Scope: This document describes the communications capabilities to be provided by the DXpedition during a portion of our vacation. The Operational DXpedition from Runaway Bay, St. Anne’s, Jamaica will be operating during daylight hours on the 20 meter band on 14.190 KHz (+/- 10 KHz) from approximately 1200 hours local (1700 hours UTC) to approximately 1600 hours local (2100 hours UTC) on Friday, 12 Oct 2007 and Saturday, 13 October 2007. Operations will be from approximately 1200 hours local to 1500 hours local time on Sunday. Equipment will be deployed each day prior to noon local time and packed up in the afternoon to prevent interference with hotel operations, and beach activities in the evenings.


JoAnne Donaldson, US Amateur Call: KBØIRW

Rick Donaldson, US Amateur Call: NØNJY

Visit Dates: Arrival 9 Oct 2007 – Departure 16 Oct 2007

Operational Dates: 12-14 October

Operational Times: 1700-2100 UTC on Friday and Saturday, and 1700-2000 on Sun

Frequencies: Split frequency operation during operations hours on 14.190 +/-10 KHz, TX, Listening 14.200 – 14.230 (+/- 10 KHz)

Radios: ICOM IC-735, Power Supply, Antenna

Associated Equipment: Minimum necessary to bring station online (Equip. Listing)

23 August 2007

Jamaica DXPedition 2007 (October)

Hi everyone;

I'm Rick, NØNJY, and I'll be your tour guide here for a bit.

What this is all about:

In August this year, my wife JoAnne (KB
ØIRW) and I have celebrated our 30th anniversary together. We're both Ham Radio Operators, and we're going to Jamaica in October to spend a week in the sun, at a cool little resort we found on the northern coast in St. Ann's, in a little area called Runaway Bay.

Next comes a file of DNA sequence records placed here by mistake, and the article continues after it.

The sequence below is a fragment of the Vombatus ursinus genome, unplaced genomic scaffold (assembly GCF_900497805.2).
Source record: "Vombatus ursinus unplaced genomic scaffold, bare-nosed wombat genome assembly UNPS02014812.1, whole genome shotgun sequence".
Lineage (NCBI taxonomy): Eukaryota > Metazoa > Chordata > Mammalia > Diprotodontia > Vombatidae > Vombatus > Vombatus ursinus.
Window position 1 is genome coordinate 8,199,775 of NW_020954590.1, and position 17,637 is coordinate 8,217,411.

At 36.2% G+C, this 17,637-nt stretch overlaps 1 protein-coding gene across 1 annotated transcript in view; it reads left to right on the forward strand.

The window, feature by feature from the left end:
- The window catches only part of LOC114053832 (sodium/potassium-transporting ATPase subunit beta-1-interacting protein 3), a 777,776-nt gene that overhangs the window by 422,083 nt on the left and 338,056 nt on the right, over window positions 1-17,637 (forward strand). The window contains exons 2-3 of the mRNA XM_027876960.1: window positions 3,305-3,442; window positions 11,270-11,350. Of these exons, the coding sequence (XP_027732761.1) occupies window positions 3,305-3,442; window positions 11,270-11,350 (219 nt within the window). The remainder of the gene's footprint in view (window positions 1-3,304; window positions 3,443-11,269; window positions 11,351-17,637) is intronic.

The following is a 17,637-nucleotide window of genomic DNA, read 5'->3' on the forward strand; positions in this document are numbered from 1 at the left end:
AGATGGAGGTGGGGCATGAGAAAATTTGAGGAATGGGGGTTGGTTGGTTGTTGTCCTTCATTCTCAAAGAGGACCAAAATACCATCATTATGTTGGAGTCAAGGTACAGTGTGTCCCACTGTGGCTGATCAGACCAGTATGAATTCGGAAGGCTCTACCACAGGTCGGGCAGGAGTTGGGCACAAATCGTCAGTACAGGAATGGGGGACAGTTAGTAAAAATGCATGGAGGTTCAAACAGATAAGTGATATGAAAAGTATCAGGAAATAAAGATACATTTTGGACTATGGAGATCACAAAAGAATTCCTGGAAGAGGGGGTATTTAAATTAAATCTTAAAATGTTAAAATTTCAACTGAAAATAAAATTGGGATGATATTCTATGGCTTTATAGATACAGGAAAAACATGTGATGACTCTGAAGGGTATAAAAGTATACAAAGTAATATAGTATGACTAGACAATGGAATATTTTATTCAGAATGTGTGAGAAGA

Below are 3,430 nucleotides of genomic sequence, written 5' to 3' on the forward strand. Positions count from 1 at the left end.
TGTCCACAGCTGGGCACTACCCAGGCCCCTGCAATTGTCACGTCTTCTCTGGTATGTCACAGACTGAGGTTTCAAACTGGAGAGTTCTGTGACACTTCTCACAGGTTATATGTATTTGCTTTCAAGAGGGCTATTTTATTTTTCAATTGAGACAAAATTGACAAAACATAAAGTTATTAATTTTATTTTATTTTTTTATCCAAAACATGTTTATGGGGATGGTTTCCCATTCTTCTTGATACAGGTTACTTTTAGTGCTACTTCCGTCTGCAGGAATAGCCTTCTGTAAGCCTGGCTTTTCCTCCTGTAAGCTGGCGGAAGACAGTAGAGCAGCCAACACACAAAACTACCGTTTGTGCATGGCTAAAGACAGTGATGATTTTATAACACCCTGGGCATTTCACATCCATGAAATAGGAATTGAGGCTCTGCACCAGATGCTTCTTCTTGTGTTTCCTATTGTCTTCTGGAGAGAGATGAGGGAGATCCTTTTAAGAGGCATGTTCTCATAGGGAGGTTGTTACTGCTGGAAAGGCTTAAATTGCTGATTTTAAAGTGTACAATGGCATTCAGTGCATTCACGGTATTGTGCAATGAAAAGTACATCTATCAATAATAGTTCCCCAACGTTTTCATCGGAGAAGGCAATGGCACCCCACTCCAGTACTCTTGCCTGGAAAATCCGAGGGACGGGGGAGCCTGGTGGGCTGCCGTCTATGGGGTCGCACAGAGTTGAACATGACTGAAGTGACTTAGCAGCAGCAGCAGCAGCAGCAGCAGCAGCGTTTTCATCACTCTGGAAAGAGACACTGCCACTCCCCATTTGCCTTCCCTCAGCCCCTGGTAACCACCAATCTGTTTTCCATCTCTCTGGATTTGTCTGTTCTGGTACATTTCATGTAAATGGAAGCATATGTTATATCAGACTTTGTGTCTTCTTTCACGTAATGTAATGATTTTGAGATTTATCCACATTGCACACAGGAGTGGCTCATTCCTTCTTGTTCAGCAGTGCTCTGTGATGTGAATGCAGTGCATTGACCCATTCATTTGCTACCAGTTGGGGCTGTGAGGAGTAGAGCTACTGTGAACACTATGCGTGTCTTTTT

Being that we're Amateur Radio Operators, and this is a vacation for us, we're taking some ham radio gear with us. If you're reading this, you're MOST LIKELY an amateur too, so please bear with me while I explain what a DXpedition is to the non-Hams among us.

DX is a term we use in Amateur radio and shortwave listening to describe "Distant Listening". Pretty much anything you listen to on the shortwave is very likely "Distance" and thus, you are usually listening to a far away location.

Hams like to collect QSL cards, post cards, confirming contacts -- which many use just as "cool collector items". Many use them for awards, like "Worked All States" in the US, or "DXCC" which means they worked a WHOLE LOT of countries found on a DXCC listing.

Jamaica just happens to be on the DXCC list, and though it is not rare or anything, it is a DX location that European and American, as well as other countries Hams want to talk to.

So, JoAnne and I are going to try to oblige a few lucky people around the world on 12-14 October.

Currently, we're awaiting confirmation of our Jamaican operating permits, and I was in contact with the Spectrum Management Authority in Kingston this very week, who assured me we should very well have our permits in hand within the next couple of weeks.

I'll be posting operating information on this blog, as well as information for other hams should they want to do something similar in the future.

So -- basically this blog is a place for us to post information about the trip, and contact information for those of you wishing to make contact with us while we're in Jamaica this October!

I'll post more information later this week, or weekend regarding what we're planning and so forth.

Anyone interested in contacting me regarding the DXpedition can certainly write to me via my callsign @ arrl.net and I'll respond as soon as I can.

Until the next post,